We’re partial to British Airways which was our home airline when we lived in London. Over the years we’ve been pleased with their regional business class and, on our last set of flights, the food offerings were definitely improved hence the update to this British Airways Club Europe review.
We desperately wish they’d change their seats though.
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Club Europe Seats on Airbus A320 Short-Haul Flights
The seats are the same width (18″), pitch (30″), and configuration (three on each side of the aisle) as they are in economy class. The difference is that the middle seat in business class is blocked out by a leather-covered tray to give passengers a bit more space and privacy. So, basically, the middle “B” and “E” seats are not for sale.
The legroom is the same as it is in economy class. My 6’6″ husband always requests the bulkhead in Club Europe as his legs are smashed otherwise.
The plane can be converted to all economy class if need be by simply removing these middle seat dividers. In fact, I read that the curtain dividing business and economy class can be moved up or down depending on how many Club Europe seats are sold (or not).
Would I prefer lie-flat or more legroom? Of course, but the lack of posh seating on short-haul flights seems to be the way some major European carriers (like our recent experience in Aegean Airlines business class) are leaning.
However, the additional cost when bundling flights with long haul flights from the U.S. isn’t outrageous if — if there is a price difference at all (more on this below).
If there’s one thing we can’t complain about lately about both short-haul and long-haul (we frequently fly BA direct from San Diego to London Heathrow) British Airways business class flights is the service. This wasn’t always the case, but our flight attendants across multiple recent flights have been incredibly efficient and friendly.
Pretty Good Food for an Airline
If you’re wondering what you’ll eat in British Airways Club Europe, here are some examples.
Hot towels are handed out right after take-off, sometimes prior to take-off.
When flying to Paris, it’s impressive that they can actually serve a small meal and two rounds of drinks in an hour of flying time.
I opted for afternoon tea which I have to say hit the spot. My daughter’s kids’ meal had simpler sandwiches and we were all offered a choice of warm scones.
Breakfast on the return CDG-LHR flight was equally pleasant.
The Cathay Pacific lounge at Charles de Gaulle airport serves as the oneworld Alliance lounge so that is what we used. They have similar chairs and decor to the Hong Kong lounges and a generous breakfast buffet (for an airport lounge) including congee and other Chinese favorites. I am extremely biased toward anything Cathay Pacific, so needless to say I loved it.
We recently flew out of Istanbul to London Heathrow in the morning so breakfast was on offer.
An evening chicken meal paired with rapidly-flowing wine hit the spot on our evening flight between London Heathrow and Athens. I forgot to take a photo but you get the idea. Meals aren’t served in courses but rather handed to you on a single tray.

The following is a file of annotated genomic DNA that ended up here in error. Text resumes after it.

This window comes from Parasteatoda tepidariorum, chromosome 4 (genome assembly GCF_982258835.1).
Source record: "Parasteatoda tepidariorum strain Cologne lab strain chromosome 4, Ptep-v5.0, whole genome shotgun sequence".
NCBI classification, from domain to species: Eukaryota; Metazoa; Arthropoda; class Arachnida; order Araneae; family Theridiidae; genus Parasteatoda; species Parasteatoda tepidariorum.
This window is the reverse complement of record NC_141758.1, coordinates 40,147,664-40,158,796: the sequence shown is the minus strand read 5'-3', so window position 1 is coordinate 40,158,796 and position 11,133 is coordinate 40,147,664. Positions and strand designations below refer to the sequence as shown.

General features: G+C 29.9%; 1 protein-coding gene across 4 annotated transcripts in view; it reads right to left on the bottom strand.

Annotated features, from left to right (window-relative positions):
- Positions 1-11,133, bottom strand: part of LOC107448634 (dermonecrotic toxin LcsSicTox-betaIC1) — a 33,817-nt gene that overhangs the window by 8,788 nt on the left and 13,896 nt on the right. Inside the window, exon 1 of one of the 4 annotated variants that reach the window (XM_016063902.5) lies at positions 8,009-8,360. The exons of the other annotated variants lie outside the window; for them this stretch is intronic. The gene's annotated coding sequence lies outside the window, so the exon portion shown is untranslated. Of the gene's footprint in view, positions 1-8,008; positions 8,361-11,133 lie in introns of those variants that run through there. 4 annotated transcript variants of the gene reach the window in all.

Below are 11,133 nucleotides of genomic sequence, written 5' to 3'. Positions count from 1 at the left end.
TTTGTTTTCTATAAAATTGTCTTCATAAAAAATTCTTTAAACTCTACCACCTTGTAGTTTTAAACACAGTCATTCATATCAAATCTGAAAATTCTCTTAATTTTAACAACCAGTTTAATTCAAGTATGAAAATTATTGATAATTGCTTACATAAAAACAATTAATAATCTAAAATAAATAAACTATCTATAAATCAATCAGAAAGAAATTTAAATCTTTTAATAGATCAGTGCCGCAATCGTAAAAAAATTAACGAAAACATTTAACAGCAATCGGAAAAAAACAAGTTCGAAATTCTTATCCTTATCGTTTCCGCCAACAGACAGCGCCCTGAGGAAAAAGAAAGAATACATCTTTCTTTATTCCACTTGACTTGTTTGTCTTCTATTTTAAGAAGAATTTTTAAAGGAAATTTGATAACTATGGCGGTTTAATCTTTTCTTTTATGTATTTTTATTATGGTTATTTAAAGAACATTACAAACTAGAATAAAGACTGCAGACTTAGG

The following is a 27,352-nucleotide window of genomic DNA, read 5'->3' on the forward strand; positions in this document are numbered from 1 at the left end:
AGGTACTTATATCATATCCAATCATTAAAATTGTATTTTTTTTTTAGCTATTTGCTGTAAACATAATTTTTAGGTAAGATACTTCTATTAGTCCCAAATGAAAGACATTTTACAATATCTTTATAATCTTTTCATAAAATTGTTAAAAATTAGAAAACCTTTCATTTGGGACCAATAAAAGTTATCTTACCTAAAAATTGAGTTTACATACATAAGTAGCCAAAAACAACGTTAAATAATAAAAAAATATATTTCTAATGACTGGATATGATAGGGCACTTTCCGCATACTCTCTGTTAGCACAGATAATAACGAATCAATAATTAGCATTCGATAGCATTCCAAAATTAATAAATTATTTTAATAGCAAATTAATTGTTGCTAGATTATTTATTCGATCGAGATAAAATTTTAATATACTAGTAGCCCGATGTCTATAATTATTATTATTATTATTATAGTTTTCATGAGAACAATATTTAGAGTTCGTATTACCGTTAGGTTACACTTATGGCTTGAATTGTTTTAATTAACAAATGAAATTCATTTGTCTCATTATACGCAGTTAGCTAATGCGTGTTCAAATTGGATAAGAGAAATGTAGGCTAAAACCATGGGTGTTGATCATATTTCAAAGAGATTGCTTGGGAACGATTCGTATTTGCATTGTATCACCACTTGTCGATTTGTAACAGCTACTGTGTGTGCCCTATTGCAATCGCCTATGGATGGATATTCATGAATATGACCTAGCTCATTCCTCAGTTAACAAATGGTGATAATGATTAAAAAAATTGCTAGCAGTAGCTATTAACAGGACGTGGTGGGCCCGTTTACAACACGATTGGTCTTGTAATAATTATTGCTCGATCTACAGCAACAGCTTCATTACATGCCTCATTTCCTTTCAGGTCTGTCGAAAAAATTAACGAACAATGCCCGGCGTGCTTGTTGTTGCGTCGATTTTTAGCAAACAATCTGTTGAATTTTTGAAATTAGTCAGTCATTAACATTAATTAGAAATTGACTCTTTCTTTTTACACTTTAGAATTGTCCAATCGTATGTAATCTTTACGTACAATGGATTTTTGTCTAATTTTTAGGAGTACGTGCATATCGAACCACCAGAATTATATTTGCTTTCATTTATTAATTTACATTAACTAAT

Additional Club Europe Perks
Club Europe offers additional conveniences that help make up for the fact that the seats aren’t the most luxurious.
Of course, you’ll check-in at the airport using the shorter Club Europe lines which usually only have a handful of people in them.
You’ll pass through Fast Track, an expedited security line at London airports. If you are connecting in Heathrow and headed outside of the United Kingdom, you will need to be rescreened at sometimes lengthy security lines. Club Europe passengers usually breeze through Fast Track.
If London is your final destination, you’ll use Fast Track arrivals through immigration which for non-EU passport holders can be a huge time-saver as well.
British Airways lounges are typically excellent especially if you’re flying in and out of Heathrow Terminal 5. I love Galleries First (the food and wine is better over here).
However, I will say that Terminal 5 (and even Terminal 3 to a lesser degree) at London Heathrow airport has enough shopping, bars, and dining to keep one occupied without a lounge. It’s also family-friendly. But, we are lounge people and will sacrifice terminal retail for them every time.
The British Airways lounge at Heathrow Terminal 3 is just okay, in my opinion. If you’re flying on a business or first class ticket (or are oneworld alliance Sapphire and above), we prefer the Cathay Pacific lounge again in this terminal.
Both Heathrow Terminals 3 and 5 have Elemis Spas where business and first class passengers in addition to Executive Club Gold members are entitled to complimentary 15-minute treatments.
All of these perks — to me — are worth upgrading for.
Tips for Ticketing from the United States
It usually costs less to fly through London Heathrow than it does to actually land there. Our business class flights were about half the price to land in Paris — where we wanted to be anyway — then they would have should we have completed our journey in London.
Keep an eye out for British Airways business class sales on tickets originating in the United States (in late summer or fall) because they can be an unbelievable steal for what you get. Our business class tickets from SAN–CDG were bought during one of these sales at about $2500 per person round trip. Tickets cost 3x that, at times.
Tip: did you know that you can purchase up to 100,000 British Airways Avios for yourself or someone else? This is a great way to top up miles for a business class ticket.
Have you flown British Airways Club Europe lately?